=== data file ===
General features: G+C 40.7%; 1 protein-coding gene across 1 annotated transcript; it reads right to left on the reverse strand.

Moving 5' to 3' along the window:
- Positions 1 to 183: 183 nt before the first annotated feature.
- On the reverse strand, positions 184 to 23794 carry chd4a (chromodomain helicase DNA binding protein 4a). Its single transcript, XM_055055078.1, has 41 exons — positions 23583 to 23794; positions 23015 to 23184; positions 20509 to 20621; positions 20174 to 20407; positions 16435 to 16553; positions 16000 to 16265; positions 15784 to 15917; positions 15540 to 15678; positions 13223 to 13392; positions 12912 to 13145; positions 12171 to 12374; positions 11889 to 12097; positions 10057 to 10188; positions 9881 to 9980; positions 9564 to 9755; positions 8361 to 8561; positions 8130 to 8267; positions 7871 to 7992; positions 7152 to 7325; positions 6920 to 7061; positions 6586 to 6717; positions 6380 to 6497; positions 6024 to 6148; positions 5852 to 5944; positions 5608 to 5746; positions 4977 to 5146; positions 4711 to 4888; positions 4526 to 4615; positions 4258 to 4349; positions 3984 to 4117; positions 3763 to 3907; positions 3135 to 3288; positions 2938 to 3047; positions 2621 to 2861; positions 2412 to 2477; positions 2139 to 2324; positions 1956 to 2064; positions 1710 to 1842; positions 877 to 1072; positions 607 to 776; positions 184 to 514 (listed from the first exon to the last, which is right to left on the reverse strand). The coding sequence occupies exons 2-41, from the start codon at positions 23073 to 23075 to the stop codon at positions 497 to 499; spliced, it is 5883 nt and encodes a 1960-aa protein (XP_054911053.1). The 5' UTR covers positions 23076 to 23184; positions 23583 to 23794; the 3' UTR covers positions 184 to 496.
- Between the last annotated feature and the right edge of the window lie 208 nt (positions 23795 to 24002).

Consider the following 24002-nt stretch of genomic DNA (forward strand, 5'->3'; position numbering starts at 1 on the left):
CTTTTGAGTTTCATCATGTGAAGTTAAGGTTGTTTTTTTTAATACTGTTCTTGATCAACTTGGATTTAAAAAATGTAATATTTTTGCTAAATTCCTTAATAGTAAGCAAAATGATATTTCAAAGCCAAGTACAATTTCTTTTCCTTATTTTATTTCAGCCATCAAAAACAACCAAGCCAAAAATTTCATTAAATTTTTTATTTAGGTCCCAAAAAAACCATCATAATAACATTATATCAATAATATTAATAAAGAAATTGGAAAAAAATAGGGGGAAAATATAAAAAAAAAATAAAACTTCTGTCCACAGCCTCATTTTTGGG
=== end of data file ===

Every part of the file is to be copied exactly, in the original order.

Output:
General features: G+C 40.7%; 1 protein-coding gene across 1 annotated transcript; it reads right to left on the reverse strand.

Moving 5' to 3' along the window:
- Positions 1 to 183: 183 nt before the first annotated feature.
- On the reverse strand, positions 184 to 23794 carry chd4a (chromodomain helicase DNA binding protein 4a). Its single transcript, XM_055055078.1, has 41 exons — positions 23583 to 23794; positions 23015 to 23184; positions 20509 to 20621; positions 20174 to 20407; positions 16435 to 16553; positions 16000 to 16265; positions 15784 to 15917; positions 15540 to 15678; positions 13223 to 13392; positions 12912 to 13145; positions 12171 to 12374; positions 11889 to 12097; positions 10057 to 10188; positions 9881 to 9980; positions 9564 to 9755; positions 8361 to 8561; positions 8130 to 8267; positions 7871 to 7992; positions 7152 to 7325; positions 6920 to 7061; positions 6586 to 6717; positions 6380 to 6497; positions 6024 to 6148; positions 5852 to 5944; positions 5608 to 5746; positions 4977 to 5146; positions 4711 to 4888; positions 4526 to 4615; positions 4258 to 4349; positions 3984 to 4117; positions 3763 to 3907; positions 3135 to 3288; positions 2938 to 3047; positions 2621 to 2861; positions 2412 to 2477; positions 2139 to 2324; positions 1956 to 2064; positions 1710 to 1842; positions 877 to 1072; positions 607 to 776; positions 184 to 514 (listed from the first exon to the last, which is right to left on the reverse strand). The coding sequence occupies exons 2-41, from the start codon at positions 23073 to 23075 to the stop codon at positions 497 to 499; spliced, it is 5883 nt and encodes a 1960-aa protein (XP_054911053.1). The 5' UTR covers positions 23076 to 23184; positions 23583 to 23794; the 3' UTR covers positions 184 to 496.
- Between the last annotated feature and the right edge of the window lie 208 nt (positions 23795 to 24002).

Consider the following 24002-nt stretch of genomic DNA (forward strand, 5'->3'; position numbering starts at 1 on the left):
CTTTTGAGTTTCATCATGTGAAGTTAAGGTTGTTTTTTTTAATACTGTTCTTGATCAACTTGGATTTAAAAAATGTAATATTTTTGCTAAATTCCTTAATAGTAAGCAAAATGATATTTCAAAGCCAAGTACAATTTCTTTTCCTTATTTTATTTCAGCCATCAAAAACAACCAAGCCAAAAATTTCATTAAATTTTTTATTTAGGTCCCAAAAAAACCATCATAATAACATTATATCAATAATATTAATAAAGAAATTGGAAAAAAATAGGGGGAAAATATAAAAAAAAAATAAAACTTCTGTCCACAGCCTCATTTTTGGG